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Old March 28th, 2007, 02:47 PM   #2372
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Originally Posted by Xander21 View Post
Westminster House is a huge eyesore on Charles St. I definitely would not mind seeing it go.
We do not need another parking lot in Mt Vernon. Let's build on the empty lots we have in the area before ripping down any more buildings, no matter how ugly they may be. You know if that building comes down there will be a 30 year fight over what to build there because of how close it is to George.

I saw a picture of what was at the WH site in one of those Then and Now Baltimore picture books.
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Old March 28th, 2007, 04:22 PM   #2373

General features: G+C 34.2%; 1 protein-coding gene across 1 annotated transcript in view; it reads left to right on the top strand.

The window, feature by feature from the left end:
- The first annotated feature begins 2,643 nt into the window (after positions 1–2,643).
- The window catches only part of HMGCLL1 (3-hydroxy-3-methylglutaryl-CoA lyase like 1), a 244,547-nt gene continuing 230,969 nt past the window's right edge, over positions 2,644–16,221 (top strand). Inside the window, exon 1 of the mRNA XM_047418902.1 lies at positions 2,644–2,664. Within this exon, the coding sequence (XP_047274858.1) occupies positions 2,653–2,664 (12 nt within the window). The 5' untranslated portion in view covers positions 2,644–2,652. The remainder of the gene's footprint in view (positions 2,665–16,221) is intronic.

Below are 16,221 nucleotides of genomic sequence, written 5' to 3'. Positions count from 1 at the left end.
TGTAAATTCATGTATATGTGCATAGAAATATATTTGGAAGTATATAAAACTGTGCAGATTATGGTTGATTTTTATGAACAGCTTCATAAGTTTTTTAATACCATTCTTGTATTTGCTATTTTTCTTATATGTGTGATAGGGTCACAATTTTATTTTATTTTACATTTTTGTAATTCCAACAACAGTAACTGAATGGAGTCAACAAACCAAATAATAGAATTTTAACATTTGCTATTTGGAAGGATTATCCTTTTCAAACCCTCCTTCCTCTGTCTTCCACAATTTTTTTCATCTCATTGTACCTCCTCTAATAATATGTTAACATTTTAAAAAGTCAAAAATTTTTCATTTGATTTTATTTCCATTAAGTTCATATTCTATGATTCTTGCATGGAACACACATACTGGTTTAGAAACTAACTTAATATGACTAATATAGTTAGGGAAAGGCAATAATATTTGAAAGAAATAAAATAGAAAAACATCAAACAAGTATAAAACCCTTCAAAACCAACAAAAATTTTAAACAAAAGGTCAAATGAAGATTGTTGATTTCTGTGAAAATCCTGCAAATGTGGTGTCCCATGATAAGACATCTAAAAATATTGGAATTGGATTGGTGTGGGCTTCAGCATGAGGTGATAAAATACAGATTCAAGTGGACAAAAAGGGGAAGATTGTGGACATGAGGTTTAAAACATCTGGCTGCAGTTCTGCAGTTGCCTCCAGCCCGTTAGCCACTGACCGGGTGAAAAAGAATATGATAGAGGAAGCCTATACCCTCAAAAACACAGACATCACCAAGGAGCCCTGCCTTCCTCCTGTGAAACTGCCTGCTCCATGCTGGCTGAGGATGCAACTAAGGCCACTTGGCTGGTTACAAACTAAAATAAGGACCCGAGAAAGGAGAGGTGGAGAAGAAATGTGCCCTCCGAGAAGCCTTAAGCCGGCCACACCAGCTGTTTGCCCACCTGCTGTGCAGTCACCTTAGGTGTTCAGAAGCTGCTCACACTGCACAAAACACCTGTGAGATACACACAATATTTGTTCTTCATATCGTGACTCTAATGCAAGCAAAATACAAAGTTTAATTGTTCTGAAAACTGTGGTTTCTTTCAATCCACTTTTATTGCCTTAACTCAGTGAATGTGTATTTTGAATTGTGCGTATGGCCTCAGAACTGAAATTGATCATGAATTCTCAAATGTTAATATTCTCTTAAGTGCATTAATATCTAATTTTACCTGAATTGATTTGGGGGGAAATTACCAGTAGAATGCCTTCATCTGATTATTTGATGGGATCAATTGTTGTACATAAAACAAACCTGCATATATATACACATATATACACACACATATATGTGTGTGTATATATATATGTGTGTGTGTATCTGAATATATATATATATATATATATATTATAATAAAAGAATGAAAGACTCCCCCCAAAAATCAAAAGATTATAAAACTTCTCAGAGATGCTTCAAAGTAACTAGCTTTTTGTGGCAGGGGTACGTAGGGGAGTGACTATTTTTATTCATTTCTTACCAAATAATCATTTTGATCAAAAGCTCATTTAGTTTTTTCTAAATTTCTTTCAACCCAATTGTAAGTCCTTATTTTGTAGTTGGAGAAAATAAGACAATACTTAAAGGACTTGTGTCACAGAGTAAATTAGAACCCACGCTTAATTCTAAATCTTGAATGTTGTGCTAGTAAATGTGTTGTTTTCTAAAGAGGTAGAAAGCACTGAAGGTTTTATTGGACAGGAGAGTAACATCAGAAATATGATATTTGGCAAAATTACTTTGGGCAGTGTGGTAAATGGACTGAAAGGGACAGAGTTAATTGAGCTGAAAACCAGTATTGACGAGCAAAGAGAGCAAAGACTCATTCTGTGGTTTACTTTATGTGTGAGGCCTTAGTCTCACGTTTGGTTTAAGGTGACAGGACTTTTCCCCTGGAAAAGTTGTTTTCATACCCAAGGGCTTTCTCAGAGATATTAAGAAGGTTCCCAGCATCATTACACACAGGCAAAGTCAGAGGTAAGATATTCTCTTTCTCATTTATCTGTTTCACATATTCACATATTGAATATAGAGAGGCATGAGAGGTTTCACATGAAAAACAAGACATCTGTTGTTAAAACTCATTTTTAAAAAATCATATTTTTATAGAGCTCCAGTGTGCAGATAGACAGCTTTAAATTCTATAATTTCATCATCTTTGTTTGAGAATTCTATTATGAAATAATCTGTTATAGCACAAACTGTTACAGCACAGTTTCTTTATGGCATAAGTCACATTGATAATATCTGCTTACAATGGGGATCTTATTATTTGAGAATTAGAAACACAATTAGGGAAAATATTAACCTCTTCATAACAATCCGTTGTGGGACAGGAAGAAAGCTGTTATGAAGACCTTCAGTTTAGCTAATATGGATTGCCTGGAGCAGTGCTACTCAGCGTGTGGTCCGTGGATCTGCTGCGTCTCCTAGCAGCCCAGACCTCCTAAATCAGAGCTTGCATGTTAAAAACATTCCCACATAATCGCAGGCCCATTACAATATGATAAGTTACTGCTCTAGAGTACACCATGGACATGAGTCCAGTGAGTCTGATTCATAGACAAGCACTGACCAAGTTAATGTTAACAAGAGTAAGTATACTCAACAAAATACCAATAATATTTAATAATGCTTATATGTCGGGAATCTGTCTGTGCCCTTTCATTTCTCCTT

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You know if that building [Westminster House at Charles and Centre] comes down there will be a 30 year fight over what to build there because of how close it is to George.
Good point. Think, however, that everyone's gotten their argument chops down to the point where we could get the fighting over in a couple years. Plus, the footprint of new construction would take up the lot just to the south of WH as well and would be big enough for retail to anchor that section of Chas. St. A two-fer!
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Old March 28th, 2007, 04:43 PM   #2374
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Whats the deeal with the Brexton Building? Are the condo's proposed there officially caput?

Also, are there talks of the SSA moving? I hadn't heard about it before???
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Old March 28th, 2007, 05:05 PM   #2375
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where is this?! Wegmans is very particular with their new stores and where they go. Being originally from NY, i am addicted to them. Thank goodness the store in Hunt Valley is fairly close by.